- Fully fund the Land and Water Conservation Fund, a highly successful program that has helped strengthen national forests by protecting important habitats, acquiring inholdings, and increasing access to public lands for sportsmen and women. The program is based on a simple concept that a small portion of royalties from offshore oil and gas development should be invested in public lands and outdoor recreation projects for all Americans. Despite Congress’ intent to invest $900 million into the program every year, the actual funding has fallen woefully short, leaving rural communities across the country with unmet needs.66
Open new markets through products sourced from healthy forests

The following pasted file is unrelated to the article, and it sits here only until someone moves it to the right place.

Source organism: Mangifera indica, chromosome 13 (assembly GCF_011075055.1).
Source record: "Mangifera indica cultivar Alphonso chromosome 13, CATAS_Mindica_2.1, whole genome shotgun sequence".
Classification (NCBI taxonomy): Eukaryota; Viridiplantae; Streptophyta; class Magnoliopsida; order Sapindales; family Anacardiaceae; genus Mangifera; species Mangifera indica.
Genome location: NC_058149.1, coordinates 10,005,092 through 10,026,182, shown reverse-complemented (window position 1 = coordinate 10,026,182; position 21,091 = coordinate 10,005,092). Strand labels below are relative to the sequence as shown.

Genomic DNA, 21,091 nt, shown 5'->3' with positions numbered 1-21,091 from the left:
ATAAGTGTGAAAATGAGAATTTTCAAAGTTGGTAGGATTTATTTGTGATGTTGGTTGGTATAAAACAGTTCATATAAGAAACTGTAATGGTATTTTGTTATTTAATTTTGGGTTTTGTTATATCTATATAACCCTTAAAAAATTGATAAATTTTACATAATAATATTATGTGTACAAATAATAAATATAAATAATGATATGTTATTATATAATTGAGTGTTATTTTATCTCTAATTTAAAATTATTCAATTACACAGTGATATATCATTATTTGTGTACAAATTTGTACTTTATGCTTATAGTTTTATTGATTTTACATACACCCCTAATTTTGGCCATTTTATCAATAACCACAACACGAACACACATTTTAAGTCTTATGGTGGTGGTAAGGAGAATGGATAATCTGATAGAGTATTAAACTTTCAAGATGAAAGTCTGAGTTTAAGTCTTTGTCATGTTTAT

In the past few decades the timber market has gone global, just like almost every other industry. The forest products trade balance entered the 1990s with a surplus but deteriorated into a substantial deficit by the end of the decade.67 President Trump’s focus on simply bringing back timber jobs, therefore, is not a long-term solution. Instead, Congress and the Trump administration should incentivize innovative types of harvests here at home that help keep forests healthy and producing multiple values for the American economy—specifically, by supporting the development of new markets that will increase the economic viability of sustainable harvests.